Ordinarily, to measure an object we must interact with it in some way. Whether it's by a prod or a poke, an echo of sound waves, or a shower of light, it's near impossible to look without touching.
In the world of quantum physics, there are some exceptions to this rule.
Researchers from Aalto University in Finland propose a way to 'see' a microwave pulse without the absorption and re-emission of any light waves. It's an example of a special interaction-free measurement, where something is observed without being rattled by a mediating particle.
The fundamental concept of 'looking without touching' isn't new. Physicists have shown it's possible to use the wave-like nature of light to explore spaces without evoking its particle-like behavior by splitting neatly aligned waves of light through different paths and then comparing their journeys.
Instead of lasers and mirrors, the team used microwaves and semiconductors, making it a separate achievement. The setup used what's known as a transmon device to detect an electromagnetic wave pulsed into a chamber.
While relatively large by quantum standards, these devices mimic the quantum behavior of individual particles on multiple levels using a superconducting circuit.
"The interaction-free measurement is a fundamental quantum effect whereby the presence of a photosensitive object is determined without irreversible photon absorption," write the researchers in their published paper.
"Here we propose the concept of coherent interaction-free detection and demonstrate it experimentally using a three-level superconducting transmon circuit."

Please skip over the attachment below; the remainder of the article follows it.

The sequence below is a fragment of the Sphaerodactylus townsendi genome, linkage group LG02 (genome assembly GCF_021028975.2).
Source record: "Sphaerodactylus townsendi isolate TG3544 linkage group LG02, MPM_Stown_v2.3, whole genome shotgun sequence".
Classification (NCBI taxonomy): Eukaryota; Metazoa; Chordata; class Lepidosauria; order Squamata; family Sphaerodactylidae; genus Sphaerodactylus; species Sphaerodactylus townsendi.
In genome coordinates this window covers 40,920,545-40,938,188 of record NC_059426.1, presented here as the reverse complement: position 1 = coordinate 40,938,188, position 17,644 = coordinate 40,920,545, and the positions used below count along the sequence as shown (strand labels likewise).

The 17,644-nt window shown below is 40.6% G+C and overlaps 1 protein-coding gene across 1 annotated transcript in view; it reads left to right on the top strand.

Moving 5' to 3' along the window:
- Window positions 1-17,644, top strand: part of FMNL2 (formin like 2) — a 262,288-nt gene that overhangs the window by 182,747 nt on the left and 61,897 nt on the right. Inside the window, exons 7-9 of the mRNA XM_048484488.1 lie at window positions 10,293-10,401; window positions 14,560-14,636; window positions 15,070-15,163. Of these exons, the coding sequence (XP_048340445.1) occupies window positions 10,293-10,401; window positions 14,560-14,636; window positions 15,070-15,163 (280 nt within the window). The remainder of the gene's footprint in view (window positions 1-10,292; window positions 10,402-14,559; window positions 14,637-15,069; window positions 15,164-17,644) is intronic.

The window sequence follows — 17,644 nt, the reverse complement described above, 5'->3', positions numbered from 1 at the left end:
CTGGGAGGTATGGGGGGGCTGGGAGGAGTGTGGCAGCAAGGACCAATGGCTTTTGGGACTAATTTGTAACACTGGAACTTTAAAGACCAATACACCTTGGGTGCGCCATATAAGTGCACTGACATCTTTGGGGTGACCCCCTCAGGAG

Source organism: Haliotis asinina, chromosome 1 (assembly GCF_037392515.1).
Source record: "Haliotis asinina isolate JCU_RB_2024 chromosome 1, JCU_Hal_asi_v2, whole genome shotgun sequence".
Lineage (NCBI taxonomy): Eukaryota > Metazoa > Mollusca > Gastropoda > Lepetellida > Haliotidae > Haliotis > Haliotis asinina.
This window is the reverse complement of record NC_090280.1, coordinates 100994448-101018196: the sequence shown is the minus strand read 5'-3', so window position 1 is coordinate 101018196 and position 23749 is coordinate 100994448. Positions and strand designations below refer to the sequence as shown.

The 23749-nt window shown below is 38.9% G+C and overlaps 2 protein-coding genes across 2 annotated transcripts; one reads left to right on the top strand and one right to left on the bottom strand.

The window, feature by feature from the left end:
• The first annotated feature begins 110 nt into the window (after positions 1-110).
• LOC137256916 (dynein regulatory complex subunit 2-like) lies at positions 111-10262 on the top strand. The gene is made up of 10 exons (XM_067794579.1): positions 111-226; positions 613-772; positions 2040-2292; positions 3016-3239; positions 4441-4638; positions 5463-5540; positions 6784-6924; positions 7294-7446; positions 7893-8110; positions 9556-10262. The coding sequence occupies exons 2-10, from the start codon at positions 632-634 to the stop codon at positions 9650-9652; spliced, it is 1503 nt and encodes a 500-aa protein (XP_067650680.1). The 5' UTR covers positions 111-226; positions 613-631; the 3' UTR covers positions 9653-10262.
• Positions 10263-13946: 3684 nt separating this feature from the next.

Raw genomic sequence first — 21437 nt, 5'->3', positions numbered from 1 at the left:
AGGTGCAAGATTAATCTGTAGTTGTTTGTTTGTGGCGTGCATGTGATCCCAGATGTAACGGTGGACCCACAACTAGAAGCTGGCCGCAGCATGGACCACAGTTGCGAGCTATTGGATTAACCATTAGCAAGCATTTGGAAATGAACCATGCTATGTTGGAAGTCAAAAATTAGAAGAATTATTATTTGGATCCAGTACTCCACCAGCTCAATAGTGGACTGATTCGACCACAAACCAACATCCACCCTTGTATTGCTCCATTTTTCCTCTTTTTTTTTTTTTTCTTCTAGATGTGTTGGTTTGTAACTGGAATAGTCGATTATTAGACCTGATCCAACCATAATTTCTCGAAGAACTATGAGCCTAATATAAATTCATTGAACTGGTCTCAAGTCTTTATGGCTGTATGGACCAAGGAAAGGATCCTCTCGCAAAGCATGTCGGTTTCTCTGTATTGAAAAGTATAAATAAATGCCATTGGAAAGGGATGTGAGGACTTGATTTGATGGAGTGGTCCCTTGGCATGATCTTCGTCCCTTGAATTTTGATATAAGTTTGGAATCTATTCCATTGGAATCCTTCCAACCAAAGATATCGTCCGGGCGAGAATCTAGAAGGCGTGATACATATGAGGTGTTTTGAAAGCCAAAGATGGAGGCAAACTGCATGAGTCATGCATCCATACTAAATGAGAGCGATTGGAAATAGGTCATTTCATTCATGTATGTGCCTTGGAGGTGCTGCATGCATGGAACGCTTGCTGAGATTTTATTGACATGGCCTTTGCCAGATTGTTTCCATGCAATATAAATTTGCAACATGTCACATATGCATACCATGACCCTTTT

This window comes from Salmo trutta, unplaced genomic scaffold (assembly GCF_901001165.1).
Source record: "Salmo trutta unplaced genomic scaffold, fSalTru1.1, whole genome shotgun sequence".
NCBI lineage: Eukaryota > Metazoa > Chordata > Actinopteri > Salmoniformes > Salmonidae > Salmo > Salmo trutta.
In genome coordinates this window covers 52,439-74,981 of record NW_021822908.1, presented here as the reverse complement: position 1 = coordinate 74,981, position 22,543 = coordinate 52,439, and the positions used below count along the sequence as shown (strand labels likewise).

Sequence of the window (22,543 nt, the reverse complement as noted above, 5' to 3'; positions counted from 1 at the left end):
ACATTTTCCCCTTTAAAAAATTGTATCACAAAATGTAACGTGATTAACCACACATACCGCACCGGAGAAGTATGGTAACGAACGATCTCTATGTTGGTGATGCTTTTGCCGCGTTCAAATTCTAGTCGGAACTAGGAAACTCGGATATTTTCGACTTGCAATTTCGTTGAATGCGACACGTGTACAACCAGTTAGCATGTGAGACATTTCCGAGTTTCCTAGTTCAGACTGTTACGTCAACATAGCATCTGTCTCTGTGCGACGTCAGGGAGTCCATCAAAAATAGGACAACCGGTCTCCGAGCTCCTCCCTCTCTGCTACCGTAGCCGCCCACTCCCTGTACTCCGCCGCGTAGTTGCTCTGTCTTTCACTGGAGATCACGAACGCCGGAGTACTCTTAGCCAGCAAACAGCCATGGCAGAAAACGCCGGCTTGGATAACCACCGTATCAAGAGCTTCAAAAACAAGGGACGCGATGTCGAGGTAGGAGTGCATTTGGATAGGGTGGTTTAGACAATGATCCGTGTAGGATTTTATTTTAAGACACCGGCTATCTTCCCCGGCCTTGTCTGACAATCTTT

The team relied on the quantum coherence produced by their bespoke system – the ability for objects to occupy two different states at the same time, like Schrödinger's cat – in order to make the complex setup successful.
"We had to adapt the concept to the different experimental tools available for superconducting devices," says quantum physicist Gheorghe Sorin Paraoanu, from Aalto University in Finland.
"Because of that, we also had to change the standard interaction-free protocol in a crucial way: we added another layer of quantumness by using a higher energy level of the transmon. Then, we used the quantum coherence of the resulting three-level system as a resource."
The experiments run by the team were backed up with theoretical models confirming the results. It's an example of what scientists call the quantum advantage, the ability for quantum devices to go beyond what's possible with classical devices.
In the delicate landscape of quantum physics, touching things is akin to breaking them. Nothing ruins a neat wave of probability like the crunch of reality. For cases where detection needs a more gentle touch, alternative methods of sensing – like this one – could come in handy.
Areas in which this protocol can be applied include quantum computing, optical imaging, noise detection and cryptographic key distribution. In each case, the efficiency of the systems involved would be significantly improved.
"In quantum computing, our method could be applied for diagnosing microwave-photon states in certain memory elements," says Paraoanu. "This can be regarded as a highly efficient way of extracting information without disturbing the functioning of the quantum processor."
The research has been published in Nature Communications.